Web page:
The Banner Saga 'in the vein of Game of Thrones;' Kickstarter launching soon
On February 29, new indie developer Stoic Studio announced its first title: a strategic, turn-based role-playing game called The Banner Saga. Other than the fact that it features Vikings--an automatic plus, in our book--The Banner Saga promises a hybrid of deep tactical combat and conversation-based RPG elements. It's all wrapped in a very cool hand-drawn art-style that's reminiscent of the classic works of Ralph Bakshi and Don Bluth, but has an identity all its own.
I contacted Stoic's Creative Director, Alex Thomas, to find out some more information about The Banner Saga's concept, development, and gameplay. He and the other Banner Saga developers--all former Star Wars: The Old Republic developers--are bringing a wealth of experience to the project, which they're billing as a mature story for "thoughtful adults."
The Banner Saga will blend tactical, turn-based combat with BioWare-like cinematic dialogue sequences and RPG elements, all wrapped in a mini-series based on Vikings. "One of our major goals for The Banner Saga was the opportunity to do a mature game for adults in the vein of Game of Thrones or The Black Company," Thomas said. "When we say it's a mature story, we want the player to understand it's about cultural intrigue and the relationships between the characters, not sex, swearing and violence. It's also not about high fantasy and dragons and magic, and it's not about black and white, good versus evil."
Most of us can agree that Vikings are a great choice of focus, and I asked Thomas how that was decided. "We really love the visual themes, history and mood of their culture and (pre-Skyrim) it was rare to see them in games, especially the role-playing variety," Thomas said. "We knew we wanted a fantasy setting, but desperately wanted to avoid the very overdone 'elves, dwarves and orcs' dynamic."
As is true of most independent developers with AAA studio experience, there are comparative advantages and disadvantages to going indie. "The resources you have on a large team are invaluable, and being able to talk to an expert in almost any field is something you can't overestimate," Thomas said.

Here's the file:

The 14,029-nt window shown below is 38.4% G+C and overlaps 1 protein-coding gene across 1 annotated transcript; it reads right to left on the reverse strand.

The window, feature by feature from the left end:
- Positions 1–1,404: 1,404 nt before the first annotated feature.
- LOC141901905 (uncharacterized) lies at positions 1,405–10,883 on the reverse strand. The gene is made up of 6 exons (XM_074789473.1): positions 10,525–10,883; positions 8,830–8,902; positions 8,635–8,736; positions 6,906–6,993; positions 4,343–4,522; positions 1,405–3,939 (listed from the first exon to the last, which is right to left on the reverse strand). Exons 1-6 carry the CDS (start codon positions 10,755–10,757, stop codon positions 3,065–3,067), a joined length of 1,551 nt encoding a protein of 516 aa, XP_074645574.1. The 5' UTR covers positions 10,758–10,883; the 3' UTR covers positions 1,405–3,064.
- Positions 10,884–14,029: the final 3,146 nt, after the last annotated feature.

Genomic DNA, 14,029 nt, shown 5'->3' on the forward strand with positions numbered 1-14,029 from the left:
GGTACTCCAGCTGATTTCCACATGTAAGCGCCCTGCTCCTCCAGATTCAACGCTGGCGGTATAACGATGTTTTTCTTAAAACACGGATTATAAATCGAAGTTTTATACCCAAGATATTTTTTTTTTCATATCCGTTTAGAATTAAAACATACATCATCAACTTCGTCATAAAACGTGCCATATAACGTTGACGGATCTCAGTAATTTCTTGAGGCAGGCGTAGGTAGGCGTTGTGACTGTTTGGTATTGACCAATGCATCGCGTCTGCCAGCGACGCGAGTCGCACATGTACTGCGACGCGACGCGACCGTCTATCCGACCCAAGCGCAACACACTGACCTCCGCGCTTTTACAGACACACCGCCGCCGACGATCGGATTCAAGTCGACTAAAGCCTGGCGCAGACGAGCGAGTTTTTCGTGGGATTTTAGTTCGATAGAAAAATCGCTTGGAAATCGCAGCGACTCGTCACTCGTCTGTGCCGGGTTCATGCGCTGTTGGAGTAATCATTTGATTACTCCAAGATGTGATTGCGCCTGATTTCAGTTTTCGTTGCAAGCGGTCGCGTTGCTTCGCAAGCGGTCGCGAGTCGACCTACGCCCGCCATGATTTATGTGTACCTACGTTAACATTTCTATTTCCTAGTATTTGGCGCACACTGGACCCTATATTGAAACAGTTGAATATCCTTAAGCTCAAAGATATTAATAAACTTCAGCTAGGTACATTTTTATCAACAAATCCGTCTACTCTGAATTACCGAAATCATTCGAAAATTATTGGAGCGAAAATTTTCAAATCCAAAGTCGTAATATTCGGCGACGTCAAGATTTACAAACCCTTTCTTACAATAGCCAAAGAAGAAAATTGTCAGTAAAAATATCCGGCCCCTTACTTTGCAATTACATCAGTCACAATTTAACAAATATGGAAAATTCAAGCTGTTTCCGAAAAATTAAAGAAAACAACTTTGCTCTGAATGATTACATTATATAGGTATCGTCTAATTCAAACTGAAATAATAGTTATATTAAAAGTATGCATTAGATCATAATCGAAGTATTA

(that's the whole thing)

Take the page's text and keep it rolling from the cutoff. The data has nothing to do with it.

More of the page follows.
That said, such a large-scale studio can run into agility-related issues when it comes to developing a title. "Once you reach a certain number of employees or try to make a game with a high degree of complexity, you lose the ability to be agile and create unique content," Thomas explained.
"In a small studio, it might take an artist one day to design and animate a 2D sprite. On a complex project that same character could require a concept pass, an art review, a character model, unwrapping, texturing, high poly normal map pass, outsourcing, feedback, rigging, animating, custom lighting, another art review and then a half dozen more revisions by the end of production, which could take up to a month across a half dozen employees. On the other hand it'll look a lot more like a modern 3D game, which a lot of people have come to expect. It's all about finding a balance and doing what's best for the game you're making."
The Banner Saga also touts some role-playing elements, and I asked Thomas just how robust that aspect of the game will be, and what sort of elements it will include. In particular, I asked him how decisions made during the conversational parts of the game will affect the overall experience.
"One of the first things anyone who has worked on a game with "real choices" will tell you is that it's expensive," he said. "Just imagine a simple conversation with one branching option. Now you've got to write two outcomes. If it branches again, now you've quadrupled your work and you have to track all those new variables. That's just one conversation."
"Some games deal with this by creating false choices that all loop back to one point, but that's still a ton of content to produce," Thomas said. "Instead of taking the approach of giving the player a choice for every sentence, we thought it would be more meaningful to only present you with a choice when it's important, similar to The Witcher."
Thomas also said that the story of The Banner Saga centers around a "world-changing event," but unlike a lot of other RPGs, players won't be assuming the roles of what Thomas calls "The Only Ones That Can Do Anything."
"The choices you make affect who lives, who dies, and the relationships between the characters. It's not just about saving the world; it's about what happens to the people you care about, and what's worth saving," he said. "What you say in conversation can absolutely affect how often combat occurs or how difficult it is. We'll be talking a lot more about this as we continue to develop the single-player campaign."
Much of the detail about The Banner Saga's tactical combat system is still under wraps for now, but Thomas did share some general information about what Stoic hopes to achieve. "It's not a major shift from the genre, but we've done something that feels fresh and unique," he said. "We're not going to make it impenetrable for new players, but for people who really want strategy in their games, they'll find a lot of depth here. I think even hardcore gamers will be surprised that they can't just brute-force their way through a fight; it requires some finesse.